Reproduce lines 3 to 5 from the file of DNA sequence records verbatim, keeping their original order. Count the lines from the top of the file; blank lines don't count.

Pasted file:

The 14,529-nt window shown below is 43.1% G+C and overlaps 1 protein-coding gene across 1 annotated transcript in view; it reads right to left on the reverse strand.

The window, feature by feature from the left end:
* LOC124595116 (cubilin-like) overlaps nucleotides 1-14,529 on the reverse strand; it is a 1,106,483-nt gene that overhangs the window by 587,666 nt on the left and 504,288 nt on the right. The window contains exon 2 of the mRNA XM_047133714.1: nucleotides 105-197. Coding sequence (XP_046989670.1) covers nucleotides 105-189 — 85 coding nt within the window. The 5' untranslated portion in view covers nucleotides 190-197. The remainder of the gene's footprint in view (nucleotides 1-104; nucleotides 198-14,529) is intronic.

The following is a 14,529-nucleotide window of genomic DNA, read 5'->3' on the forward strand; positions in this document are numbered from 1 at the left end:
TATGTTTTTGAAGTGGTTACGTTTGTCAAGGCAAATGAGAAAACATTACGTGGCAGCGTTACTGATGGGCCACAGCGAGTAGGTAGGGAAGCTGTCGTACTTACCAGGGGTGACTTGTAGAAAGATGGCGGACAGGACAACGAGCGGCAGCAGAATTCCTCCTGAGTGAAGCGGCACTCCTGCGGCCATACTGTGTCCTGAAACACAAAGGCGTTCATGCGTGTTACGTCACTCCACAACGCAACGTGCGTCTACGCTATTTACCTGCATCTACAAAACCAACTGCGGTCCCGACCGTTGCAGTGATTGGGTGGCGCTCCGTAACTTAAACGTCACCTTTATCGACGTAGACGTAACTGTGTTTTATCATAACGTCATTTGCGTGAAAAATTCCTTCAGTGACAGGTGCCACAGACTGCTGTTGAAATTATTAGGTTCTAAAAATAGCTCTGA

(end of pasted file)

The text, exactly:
* LOC124595116 (cubilin-like) overlaps nucleotides 1-14,529 on the reverse strand; it is a 1,106,483-nt gene that overhangs the window by 587,666 nt on the left and 504,288 nt on the right. The window contains exon 2 of the mRNA XM_047133714.1: nucleotides 105-197. Coding sequence (XP_046989670.1) covers nucleotides 105-189 — 85 coding nt within the window. The 5' untranslated portion in view covers nucleotides 190-197. The remainder of the gene's footprint in view (nucleotides 1-104; nucleotides 198-14,529) is intronic.

The following is a 14,529-nucleotide window of genomic DNA, read 5'->3' on the forward strand; positions in this document are numbered from 1 at the left end:
TATGTTTTTGAAGTGGTTACGTTTGTCAAGGCAAATGAGAAAACATTACGTGGCAGCGTTACTGATGGGCCACAGCGAGTAGGTAGGGAAGCTGTCGTACTTACCAGGGGTGACTTGTAGAAAGATGGCGGACAGGACAACGAGCGGCAGCAGAATTCCTCCTGAGTGAAGCGGCACTCCTGCGGCCATACTGTGTCCTGAAACACAAAGGCGTTCATGCGTGTTACGTCACTCCACAACGCAACGTGCGTCTACGCTATTTACCTGCATCTACAAAACCAACTGCGGTCCCGACCGTTGCAGTGATTGGGTGGCGCTCCGTAACTTAAACGTCACCTTTATCGACGTAGACGTAACTGTGTTTTATCATAACGTCATTTGCGTGAAAAATTCCTTCAGTGACAGGTGCCACAGACTGCTGTTGAAATTATTAGGTTCTAAAAATAGCTCTGA